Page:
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Brestenburg bigleaf hydrangea has big, crowded-together sepals.
Merritt's Supreme is crowded in a similar way, however on 'Brestenburg' each sepal is cupped - this gives a distinct difference to the mophead.
Brestenburg's flower colors are in the pastel group (like Penny Mac, Oak Hill, Decatur Blue, Nikko Blue). That means they can be softer in color than some types (like Merritt's Supreme or BloomStruck). However, they true pink and true blue hues on our Brestenburg.
Interestingly, the leaves are more dark green, waxier, and coarser-textured than other kinds of mopheads.
Brestenburg is a medium-sized hydrangea at 4-5' tall.
More will be available fall 2020. 🌱
single specimen and accent use
large container use
grouping and massing - large swaths
flower and shrub borders
tolerant of salt spray so great for maritime climates
Give Brestenburg hydrangea rich soil plus consistent moisture in a soil that drains. It may require extra watering, but avoid standing water. Grow it in full shade or afternoon shade in the deep south (zones 8 and 9), not only for the foliage, but so the flowers don't get sun scald. Full sun is okay farther north. For flowering in cold climates, situate it in a warm, sheltered location. During the ups and downs of spring temps here in Zone 8a - we cover to protect flower buds.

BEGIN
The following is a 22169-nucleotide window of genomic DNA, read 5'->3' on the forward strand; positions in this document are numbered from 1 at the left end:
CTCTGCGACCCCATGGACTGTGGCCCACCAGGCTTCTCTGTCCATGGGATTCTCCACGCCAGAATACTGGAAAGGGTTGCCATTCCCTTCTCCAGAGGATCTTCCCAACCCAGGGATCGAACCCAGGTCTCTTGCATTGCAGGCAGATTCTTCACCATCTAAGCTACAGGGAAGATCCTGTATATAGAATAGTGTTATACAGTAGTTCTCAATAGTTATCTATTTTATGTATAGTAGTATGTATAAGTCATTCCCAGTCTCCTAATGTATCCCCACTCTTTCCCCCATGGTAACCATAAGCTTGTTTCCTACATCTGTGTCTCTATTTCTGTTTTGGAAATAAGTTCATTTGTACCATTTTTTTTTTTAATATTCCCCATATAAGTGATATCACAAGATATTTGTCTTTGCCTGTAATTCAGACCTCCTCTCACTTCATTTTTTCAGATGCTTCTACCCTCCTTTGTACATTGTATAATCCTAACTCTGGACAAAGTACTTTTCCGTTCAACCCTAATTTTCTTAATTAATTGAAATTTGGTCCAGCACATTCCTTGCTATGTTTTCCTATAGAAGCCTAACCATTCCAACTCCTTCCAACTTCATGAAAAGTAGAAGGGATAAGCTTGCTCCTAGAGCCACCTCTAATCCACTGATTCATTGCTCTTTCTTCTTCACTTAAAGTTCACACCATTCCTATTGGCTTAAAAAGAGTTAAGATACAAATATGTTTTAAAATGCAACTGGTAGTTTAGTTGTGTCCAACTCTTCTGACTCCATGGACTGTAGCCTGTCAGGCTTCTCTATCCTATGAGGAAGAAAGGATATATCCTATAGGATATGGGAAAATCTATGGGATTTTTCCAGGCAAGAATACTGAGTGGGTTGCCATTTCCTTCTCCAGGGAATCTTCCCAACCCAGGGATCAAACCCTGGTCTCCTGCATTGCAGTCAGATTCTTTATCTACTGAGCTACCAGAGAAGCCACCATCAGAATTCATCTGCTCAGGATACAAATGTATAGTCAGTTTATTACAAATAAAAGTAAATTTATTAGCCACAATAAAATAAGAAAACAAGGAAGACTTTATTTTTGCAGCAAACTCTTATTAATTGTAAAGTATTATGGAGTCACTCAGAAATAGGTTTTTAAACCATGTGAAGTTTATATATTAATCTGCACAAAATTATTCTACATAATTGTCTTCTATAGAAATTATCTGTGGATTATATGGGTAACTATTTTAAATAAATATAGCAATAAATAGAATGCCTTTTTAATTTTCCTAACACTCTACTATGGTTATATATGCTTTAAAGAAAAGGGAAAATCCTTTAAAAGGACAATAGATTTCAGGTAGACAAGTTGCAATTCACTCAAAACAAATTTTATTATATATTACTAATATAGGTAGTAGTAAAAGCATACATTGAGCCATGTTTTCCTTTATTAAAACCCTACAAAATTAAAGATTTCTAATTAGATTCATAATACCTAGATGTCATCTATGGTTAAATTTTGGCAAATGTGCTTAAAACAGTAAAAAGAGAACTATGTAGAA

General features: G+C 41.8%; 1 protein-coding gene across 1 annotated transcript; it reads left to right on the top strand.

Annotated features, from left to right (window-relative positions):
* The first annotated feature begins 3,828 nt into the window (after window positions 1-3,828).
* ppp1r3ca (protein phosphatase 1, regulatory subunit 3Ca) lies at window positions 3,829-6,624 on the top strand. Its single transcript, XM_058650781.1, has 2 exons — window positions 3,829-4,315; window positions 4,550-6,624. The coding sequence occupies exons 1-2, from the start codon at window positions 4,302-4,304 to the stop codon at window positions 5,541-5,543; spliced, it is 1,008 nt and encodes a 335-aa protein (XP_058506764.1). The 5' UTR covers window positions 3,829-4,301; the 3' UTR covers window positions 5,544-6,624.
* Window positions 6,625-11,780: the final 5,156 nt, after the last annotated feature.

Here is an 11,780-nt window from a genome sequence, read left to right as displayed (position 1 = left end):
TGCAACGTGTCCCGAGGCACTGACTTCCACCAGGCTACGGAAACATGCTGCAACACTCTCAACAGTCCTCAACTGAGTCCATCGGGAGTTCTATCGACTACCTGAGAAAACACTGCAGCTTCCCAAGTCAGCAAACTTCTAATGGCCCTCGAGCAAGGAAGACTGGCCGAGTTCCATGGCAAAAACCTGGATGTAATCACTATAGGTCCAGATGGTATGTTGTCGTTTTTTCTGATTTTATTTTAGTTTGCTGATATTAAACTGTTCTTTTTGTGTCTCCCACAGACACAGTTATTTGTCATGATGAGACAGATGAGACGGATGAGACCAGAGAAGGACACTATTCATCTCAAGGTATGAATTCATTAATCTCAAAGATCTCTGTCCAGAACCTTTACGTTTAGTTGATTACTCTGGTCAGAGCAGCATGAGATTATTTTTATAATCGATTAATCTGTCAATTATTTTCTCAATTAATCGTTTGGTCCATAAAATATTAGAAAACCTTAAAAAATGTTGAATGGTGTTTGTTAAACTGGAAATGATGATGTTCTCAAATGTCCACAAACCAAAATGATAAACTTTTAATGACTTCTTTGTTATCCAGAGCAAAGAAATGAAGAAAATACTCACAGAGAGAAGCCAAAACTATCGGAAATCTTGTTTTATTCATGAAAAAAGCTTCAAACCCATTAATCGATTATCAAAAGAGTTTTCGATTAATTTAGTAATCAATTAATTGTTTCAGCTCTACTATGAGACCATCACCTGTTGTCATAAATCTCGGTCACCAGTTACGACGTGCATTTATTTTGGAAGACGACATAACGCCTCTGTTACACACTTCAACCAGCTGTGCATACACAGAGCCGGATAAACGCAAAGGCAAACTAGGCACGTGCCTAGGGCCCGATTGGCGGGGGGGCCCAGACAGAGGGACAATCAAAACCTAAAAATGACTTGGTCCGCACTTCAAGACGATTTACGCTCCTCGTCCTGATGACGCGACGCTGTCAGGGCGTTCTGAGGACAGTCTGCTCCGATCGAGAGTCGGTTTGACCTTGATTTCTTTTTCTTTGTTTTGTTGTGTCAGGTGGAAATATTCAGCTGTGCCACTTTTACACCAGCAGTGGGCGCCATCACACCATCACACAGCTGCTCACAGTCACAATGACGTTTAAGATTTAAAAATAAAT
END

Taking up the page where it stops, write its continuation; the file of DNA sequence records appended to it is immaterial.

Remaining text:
The flower color is not as you described, it's paler. Yes, I've come to the conclusion that Hydrangeas don't like to have their flower color profiled and clinically categorized like we humans try to do to everyone and everything. Please keep in mind that flower color varies widly and wildly depending on soil pH and the amount of aluminum actually in your soil, the amount of time aluminum has been availalbe to the plant (did you add Al only last month?), the unique propensity of how each cultivar reacts to Al, and if the flower heads get a touch of sunshine as they age.
The flower color is not as you described, it seems darker to me. Same issues as when it's paler; say after me, "a-lum-i-num-a-vail-a-bil-i-ty plus time plus cultivar plus a touch of sunshine."
This is science for sure, but also a whole lot of art. Enjoy the outcome Mother Nature deals!